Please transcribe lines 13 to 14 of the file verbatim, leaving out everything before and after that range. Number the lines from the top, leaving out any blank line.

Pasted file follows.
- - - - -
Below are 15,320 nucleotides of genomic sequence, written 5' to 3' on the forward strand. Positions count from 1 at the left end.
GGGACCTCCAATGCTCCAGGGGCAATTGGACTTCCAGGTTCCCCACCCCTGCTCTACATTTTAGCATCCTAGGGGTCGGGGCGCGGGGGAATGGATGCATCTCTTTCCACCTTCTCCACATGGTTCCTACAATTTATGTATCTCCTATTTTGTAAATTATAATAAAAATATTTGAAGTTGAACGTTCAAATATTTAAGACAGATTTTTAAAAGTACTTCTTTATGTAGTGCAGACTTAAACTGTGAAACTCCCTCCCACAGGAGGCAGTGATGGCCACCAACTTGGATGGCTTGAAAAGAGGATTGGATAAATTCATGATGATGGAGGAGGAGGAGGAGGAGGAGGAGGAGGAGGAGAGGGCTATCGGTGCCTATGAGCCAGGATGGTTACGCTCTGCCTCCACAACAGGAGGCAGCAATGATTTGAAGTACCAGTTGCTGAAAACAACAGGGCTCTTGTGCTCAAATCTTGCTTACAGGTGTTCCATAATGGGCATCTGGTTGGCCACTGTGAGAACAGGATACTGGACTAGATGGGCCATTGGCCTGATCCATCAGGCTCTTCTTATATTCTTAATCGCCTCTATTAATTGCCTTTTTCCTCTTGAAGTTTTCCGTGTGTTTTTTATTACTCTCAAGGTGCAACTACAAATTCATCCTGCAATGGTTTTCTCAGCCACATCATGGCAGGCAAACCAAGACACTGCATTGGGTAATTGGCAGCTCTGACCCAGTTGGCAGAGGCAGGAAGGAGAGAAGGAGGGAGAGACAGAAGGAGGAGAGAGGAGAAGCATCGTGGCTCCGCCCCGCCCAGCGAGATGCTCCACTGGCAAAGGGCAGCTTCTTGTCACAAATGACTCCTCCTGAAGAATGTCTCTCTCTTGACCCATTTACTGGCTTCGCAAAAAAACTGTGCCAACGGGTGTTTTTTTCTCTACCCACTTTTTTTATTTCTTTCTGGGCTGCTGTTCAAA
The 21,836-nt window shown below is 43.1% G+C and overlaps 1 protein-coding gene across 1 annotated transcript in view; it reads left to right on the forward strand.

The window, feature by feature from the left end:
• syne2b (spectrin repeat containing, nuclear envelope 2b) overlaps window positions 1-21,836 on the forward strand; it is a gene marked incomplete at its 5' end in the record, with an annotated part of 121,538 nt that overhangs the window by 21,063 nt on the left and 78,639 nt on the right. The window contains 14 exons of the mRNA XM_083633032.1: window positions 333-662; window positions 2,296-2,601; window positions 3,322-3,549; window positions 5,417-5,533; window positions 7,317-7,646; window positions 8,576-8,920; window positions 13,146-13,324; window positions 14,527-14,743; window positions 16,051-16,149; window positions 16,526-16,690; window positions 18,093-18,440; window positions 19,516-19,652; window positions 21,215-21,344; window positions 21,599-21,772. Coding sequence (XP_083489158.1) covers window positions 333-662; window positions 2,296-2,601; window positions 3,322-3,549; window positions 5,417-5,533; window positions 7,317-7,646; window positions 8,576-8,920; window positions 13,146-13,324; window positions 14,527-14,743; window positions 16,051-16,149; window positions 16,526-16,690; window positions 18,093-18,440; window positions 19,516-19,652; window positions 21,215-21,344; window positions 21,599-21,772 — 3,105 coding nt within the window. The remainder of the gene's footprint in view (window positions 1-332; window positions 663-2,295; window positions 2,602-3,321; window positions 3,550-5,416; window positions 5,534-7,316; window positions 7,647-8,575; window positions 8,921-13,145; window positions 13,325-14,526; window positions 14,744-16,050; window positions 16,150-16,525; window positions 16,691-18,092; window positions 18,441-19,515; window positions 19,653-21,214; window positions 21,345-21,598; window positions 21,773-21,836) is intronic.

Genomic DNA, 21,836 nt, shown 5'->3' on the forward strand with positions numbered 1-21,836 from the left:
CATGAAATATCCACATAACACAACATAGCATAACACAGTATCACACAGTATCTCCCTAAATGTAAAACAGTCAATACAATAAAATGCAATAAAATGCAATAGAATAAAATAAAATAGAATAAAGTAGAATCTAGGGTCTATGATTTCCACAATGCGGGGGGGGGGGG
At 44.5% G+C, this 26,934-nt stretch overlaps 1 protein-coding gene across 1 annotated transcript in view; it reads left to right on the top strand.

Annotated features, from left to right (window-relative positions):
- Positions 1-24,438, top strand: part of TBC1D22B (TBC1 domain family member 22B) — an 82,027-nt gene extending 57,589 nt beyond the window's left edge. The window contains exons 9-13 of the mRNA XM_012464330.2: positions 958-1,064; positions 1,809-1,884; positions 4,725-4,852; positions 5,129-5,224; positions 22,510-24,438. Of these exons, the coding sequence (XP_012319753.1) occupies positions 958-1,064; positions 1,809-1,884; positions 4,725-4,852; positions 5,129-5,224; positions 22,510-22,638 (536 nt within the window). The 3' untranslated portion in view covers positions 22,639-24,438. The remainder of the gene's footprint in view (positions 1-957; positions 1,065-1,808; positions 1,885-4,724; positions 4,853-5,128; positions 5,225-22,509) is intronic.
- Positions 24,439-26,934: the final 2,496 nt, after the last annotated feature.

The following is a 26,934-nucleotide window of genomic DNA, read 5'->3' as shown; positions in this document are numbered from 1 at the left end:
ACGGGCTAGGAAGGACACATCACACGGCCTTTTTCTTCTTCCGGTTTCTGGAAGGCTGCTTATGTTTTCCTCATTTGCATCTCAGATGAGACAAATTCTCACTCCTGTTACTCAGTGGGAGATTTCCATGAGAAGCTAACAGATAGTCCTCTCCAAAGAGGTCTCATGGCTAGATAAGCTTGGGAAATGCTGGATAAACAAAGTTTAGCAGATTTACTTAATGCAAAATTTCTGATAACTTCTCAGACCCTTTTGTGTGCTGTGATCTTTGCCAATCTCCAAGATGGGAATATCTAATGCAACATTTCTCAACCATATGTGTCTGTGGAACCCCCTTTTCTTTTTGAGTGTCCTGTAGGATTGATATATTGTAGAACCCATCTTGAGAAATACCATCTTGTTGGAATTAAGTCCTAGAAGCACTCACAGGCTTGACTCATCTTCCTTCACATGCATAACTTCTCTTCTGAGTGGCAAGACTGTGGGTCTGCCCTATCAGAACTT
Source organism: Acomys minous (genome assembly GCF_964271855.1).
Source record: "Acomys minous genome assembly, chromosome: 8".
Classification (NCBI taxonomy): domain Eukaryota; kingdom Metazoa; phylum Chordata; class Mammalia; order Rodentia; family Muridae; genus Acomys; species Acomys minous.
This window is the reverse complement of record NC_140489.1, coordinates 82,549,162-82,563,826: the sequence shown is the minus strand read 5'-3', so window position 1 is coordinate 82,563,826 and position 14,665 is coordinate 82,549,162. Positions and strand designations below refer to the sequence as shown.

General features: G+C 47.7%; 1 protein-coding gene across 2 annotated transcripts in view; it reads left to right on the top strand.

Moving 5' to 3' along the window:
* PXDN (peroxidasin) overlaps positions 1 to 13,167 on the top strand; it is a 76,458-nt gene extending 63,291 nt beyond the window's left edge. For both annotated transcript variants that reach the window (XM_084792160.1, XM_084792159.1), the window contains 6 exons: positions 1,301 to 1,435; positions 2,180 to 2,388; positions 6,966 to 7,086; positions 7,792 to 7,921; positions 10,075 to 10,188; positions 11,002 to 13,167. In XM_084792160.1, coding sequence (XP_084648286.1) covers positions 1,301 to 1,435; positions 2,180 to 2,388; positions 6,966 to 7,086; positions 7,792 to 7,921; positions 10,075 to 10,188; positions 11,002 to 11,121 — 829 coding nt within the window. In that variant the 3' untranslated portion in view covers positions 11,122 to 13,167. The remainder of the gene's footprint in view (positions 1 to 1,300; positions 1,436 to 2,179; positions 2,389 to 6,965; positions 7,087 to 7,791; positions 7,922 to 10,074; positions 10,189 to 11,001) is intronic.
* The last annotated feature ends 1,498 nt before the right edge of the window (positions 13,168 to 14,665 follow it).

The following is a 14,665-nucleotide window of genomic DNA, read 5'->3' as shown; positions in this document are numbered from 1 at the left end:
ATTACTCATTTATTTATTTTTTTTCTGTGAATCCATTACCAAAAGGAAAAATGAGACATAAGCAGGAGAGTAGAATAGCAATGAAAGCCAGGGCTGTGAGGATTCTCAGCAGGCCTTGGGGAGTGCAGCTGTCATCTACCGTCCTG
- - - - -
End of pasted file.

ACGGGCTAGGAAGGACACATCACACGGCCTTTTTCTTCTTCCGGTTTCTGGAAGGCTGCTTATGTTTTCCTCATTTGCATCTCAGATGAGACAAATTCTCACTCCTGTTACTCAGTGGGAGATTTCCATGAGAAGCTAACAGATAGTCCTCTCCAAAGAGGTCTCATGGCTAGATAAGCTTGGGAAATGCTGGATAAACAAAGTTTAGCAGATTTACTTAATGCAAAATTTCTGATAACTTCTCAGACCCTTTTGTGTGCTGTGATCTTTGCCAATCTCCAAGATGGGAATATCTAATGCAACATTTCTCAACCATATGTGTCTGTGGAACCCCCTTTTCTTTTTGAGTGTCCTGTAGGATTGATATATTGTAGAACCCATCTTGAGAAATACCATCTTGTTGGAATTAAGTCCTAGAAGCACTCACAGGCTTGACTCATCTTCCTTCACATGCATAACTTCTCTTCTGAGTGGCAAGACTGTGGGTCTGCCCTATCAGAACTT
Source organism: Acomys minous (genome assembly GCF_964271855.1).